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New research shows advances in the treatment of colorectal, anal, pancreatic, gastric, and rectal cancer. These include:
- The first study on the use of bevacizumab (Avastin) added to standard chemotherapy after surgery for early-stage colorectal cancer shows that bevacizumab does not increase the amount of time it takes for the tumor to grow and spread. Bevacizumab is currently approved by the U.S. Food and Drug Administration to treat colorectal, breast, and lung cancer that has spread to other parts of the body.
- The largest study on anal cancer confirms that the current standard of care should remain the same. The current standard of care is treatment with radiation therapy combined with fluorouracil (5-FU, Adrucil) and mitomycin-C (Mitozytrex, Mutamycin).
- In another study, researchers found no difference in survival when patients were given treatment with the drug gemcitabine (Gemzar) after surgery for pancreatic cancer when compared with fluorouracil (5-FU) treatment.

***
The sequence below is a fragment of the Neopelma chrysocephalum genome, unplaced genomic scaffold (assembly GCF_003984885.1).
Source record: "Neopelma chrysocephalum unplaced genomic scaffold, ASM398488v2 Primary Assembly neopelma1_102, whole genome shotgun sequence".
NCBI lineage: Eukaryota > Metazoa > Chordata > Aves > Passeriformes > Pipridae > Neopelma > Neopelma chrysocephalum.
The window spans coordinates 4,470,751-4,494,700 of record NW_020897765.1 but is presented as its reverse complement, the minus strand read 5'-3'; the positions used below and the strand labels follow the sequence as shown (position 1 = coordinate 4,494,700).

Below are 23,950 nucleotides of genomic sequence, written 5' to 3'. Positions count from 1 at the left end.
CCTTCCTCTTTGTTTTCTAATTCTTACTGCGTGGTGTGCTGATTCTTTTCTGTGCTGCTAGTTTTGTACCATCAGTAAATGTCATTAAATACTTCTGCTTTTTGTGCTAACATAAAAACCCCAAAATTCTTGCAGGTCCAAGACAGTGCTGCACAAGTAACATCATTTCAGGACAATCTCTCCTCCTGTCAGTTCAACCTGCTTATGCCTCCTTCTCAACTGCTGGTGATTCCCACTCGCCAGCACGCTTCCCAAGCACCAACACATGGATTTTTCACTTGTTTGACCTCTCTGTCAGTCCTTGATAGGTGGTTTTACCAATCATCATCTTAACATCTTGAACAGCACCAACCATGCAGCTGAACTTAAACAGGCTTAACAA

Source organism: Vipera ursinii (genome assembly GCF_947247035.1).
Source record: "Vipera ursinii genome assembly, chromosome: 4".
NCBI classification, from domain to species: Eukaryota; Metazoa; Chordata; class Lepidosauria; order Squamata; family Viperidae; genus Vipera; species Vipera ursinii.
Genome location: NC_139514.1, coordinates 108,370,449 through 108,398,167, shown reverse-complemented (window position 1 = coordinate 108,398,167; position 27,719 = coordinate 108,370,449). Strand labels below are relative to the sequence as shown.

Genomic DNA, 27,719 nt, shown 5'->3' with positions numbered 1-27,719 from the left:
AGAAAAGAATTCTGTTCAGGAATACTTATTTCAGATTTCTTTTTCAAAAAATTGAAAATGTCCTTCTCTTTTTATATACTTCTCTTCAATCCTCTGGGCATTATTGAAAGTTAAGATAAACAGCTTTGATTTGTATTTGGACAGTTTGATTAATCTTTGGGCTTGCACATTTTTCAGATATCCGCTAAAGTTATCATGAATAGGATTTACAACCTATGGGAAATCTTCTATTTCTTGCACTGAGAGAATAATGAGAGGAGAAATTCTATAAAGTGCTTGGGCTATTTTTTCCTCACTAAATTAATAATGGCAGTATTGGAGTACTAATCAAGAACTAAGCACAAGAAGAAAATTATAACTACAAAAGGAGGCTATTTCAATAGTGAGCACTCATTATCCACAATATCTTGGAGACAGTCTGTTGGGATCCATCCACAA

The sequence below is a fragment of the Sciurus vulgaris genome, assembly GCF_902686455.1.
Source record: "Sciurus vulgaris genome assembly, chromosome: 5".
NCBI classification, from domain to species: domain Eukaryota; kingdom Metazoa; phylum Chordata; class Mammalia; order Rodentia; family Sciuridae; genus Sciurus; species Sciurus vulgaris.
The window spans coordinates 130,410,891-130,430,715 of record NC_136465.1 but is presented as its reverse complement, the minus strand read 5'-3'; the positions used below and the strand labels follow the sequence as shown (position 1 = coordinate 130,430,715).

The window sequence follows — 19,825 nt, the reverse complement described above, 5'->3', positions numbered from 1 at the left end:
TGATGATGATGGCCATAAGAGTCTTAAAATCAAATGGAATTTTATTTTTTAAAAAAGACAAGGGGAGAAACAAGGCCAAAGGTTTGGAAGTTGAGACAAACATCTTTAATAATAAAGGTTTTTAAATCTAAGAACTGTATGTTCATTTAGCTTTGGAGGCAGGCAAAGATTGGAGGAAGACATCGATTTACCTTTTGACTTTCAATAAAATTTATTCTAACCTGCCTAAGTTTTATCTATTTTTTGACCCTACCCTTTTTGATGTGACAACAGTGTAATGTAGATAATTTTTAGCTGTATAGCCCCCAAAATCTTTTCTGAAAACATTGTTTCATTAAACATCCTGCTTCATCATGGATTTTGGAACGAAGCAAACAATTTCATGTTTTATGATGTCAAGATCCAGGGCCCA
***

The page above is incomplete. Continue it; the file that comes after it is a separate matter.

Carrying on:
- Another study showed that adding the drug oxaliplatin (Eloxatin) to standard radiation therapy and chemotherapy for locally advanced rectal cancer before surgery does not reduce tumor size, but it may reduce the number of areas where the cancer spreads.
- A fifth study shows that adding the drug trastuzumab (Herceptin) to standard chemotherapy increased survival for people with stomach cancer by about two months when compared with patients who received chemotherapy alone. Trastuzumab is currently used to treat breast cancers that have high levels of a protein called HER2, which has also been found in approximately 25% of stomach cancers.
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